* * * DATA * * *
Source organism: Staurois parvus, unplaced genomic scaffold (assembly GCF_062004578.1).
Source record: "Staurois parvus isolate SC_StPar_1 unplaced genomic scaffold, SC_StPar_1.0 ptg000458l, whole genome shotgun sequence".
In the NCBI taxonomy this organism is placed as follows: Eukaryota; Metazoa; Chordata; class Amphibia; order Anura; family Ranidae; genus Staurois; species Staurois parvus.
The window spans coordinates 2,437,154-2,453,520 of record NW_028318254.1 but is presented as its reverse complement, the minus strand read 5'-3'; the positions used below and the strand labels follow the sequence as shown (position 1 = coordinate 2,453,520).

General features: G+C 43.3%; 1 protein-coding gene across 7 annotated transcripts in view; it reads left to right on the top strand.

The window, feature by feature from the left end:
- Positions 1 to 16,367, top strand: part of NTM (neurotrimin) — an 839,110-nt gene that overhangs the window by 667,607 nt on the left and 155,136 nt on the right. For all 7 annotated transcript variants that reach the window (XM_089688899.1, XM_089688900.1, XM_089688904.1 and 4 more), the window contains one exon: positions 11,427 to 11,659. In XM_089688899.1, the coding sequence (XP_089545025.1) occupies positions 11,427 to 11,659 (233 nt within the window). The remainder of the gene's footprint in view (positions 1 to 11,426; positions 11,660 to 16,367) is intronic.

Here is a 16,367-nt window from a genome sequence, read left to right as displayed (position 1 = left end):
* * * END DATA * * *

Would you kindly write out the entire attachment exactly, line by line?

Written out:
Source organism: Staurois parvus, unplaced genomic scaffold (assembly GCF_062004578.1).
Source record: "Staurois parvus isolate SC_StPar_1 unplaced genomic scaffold, SC_StPar_1.0 ptg000458l, whole genome shotgun sequence".
In the NCBI taxonomy this organism is placed as follows: Eukaryota; Metazoa; Chordata; class Amphibia; order Anura; family Ranidae; genus Staurois; species Staurois parvus.
The window spans coordinates 2,437,154-2,453,520 of record NW_028318254.1 but is presented as its reverse complement, the minus strand read 5'-3'; the positions used below and the strand labels follow the sequence as shown (position 1 = coordinate 2,453,520).

General features: G+C 43.3%; 1 protein-coding gene across 7 annotated transcripts in view; it reads left to right on the top strand.

The window, feature by feature from the left end:
- Positions 1 to 16,367, top strand: part of NTM (neurotrimin) — an 839,110-nt gene that overhangs the window by 667,607 nt on the left and 155,136 nt on the right. For all 7 annotated transcript variants that reach the window (XM_089688899.1, XM_089688900.1, XM_089688904.1 and 4 more), the window contains one exon: positions 11,427 to 11,659. In XM_089688899.1, the coding sequence (XP_089545025.1) occupies positions 11,427 to 11,659 (233 nt within the window). The remainder of the gene's footprint in view (positions 1 to 11,426; positions 11,660 to 16,367) is intronic.

Here is a 16,367-nt window from a genome sequence, read left to right as displayed (position 1 = left end):